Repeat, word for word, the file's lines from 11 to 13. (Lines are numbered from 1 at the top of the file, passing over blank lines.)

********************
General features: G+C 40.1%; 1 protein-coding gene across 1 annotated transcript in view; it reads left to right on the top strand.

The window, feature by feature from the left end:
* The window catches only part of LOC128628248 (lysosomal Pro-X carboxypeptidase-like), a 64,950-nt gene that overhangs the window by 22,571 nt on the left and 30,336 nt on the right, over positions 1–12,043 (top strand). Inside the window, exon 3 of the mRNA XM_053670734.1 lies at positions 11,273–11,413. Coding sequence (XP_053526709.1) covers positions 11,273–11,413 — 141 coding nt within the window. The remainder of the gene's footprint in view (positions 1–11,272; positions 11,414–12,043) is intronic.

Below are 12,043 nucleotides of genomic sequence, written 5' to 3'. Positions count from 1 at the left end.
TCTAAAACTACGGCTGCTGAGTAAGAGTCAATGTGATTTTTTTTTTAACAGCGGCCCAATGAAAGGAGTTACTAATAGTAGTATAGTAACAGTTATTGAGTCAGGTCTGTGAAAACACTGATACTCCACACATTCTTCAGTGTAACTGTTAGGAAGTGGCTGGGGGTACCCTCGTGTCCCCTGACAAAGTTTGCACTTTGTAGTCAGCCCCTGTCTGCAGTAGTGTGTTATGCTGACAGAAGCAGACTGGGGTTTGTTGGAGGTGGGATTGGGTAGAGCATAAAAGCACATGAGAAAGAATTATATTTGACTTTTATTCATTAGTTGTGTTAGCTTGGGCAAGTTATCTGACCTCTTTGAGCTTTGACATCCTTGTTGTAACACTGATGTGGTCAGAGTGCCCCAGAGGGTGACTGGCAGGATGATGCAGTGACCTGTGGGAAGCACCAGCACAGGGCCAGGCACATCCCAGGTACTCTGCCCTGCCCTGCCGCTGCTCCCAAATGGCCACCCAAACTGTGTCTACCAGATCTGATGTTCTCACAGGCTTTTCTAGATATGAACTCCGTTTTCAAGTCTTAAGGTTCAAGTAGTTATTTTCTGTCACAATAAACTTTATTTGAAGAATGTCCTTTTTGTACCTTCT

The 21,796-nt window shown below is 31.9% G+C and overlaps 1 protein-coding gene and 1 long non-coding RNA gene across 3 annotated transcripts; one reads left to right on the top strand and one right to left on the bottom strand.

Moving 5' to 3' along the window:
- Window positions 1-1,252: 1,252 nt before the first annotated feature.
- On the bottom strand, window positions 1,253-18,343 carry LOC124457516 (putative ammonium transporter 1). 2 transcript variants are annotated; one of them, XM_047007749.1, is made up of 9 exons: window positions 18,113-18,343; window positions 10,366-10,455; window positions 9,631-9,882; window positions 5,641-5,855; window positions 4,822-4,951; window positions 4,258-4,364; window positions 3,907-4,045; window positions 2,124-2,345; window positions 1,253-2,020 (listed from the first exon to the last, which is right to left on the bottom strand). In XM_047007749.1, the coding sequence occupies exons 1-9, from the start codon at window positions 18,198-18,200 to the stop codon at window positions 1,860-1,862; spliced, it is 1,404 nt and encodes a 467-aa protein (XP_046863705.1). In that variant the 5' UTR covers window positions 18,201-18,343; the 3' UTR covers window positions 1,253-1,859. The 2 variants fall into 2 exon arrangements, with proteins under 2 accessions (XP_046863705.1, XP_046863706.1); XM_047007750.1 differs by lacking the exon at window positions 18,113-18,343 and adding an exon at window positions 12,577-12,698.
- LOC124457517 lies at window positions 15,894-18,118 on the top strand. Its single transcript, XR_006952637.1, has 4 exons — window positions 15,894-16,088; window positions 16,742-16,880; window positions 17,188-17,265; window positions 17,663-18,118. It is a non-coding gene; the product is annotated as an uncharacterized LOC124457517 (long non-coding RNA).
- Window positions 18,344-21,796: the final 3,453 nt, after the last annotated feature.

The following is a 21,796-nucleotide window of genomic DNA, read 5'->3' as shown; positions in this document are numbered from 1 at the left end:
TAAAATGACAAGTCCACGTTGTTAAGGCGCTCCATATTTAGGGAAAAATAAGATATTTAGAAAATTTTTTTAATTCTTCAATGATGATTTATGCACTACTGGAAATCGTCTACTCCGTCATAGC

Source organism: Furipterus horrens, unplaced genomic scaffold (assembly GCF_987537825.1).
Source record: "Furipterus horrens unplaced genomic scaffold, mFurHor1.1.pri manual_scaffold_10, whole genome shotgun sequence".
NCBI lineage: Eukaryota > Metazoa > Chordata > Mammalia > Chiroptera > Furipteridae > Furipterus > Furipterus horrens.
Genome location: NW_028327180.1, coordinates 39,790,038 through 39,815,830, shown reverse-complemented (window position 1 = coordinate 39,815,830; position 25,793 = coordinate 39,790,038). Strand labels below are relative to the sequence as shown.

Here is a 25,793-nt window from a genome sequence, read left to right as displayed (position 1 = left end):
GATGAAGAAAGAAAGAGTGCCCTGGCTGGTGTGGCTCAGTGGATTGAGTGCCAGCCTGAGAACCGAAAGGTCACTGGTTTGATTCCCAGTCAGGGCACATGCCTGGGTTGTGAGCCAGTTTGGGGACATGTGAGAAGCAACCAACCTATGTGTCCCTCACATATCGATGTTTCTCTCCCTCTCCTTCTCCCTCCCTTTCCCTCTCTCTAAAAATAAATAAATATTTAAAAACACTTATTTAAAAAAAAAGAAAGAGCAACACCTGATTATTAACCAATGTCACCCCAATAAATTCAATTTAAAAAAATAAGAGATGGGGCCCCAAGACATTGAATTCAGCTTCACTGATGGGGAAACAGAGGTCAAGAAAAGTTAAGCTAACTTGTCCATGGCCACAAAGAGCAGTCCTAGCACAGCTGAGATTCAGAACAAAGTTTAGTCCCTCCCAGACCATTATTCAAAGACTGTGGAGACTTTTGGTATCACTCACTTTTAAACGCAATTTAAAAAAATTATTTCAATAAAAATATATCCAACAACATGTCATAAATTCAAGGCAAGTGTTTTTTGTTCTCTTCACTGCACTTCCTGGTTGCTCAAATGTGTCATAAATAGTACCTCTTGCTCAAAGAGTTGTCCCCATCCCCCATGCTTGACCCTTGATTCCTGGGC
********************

- Window positions 18,344-21,796: the final 3,453 nt, after the last annotated feature.

The following is a 21,796-nucleotide window of genomic DNA, read 5'->3' as shown; positions in this document are numbered from 1 at the left end:
TAAAATGACAAGTCCACGTTGTTAAGGCGCTCCATATTTAGGGAAAAATAAGATATTTAGAAAATTTTTTTAATTCTTCAATGATGATTTATGCACTACTGGAAATCGTCTACTCCGTCATAGC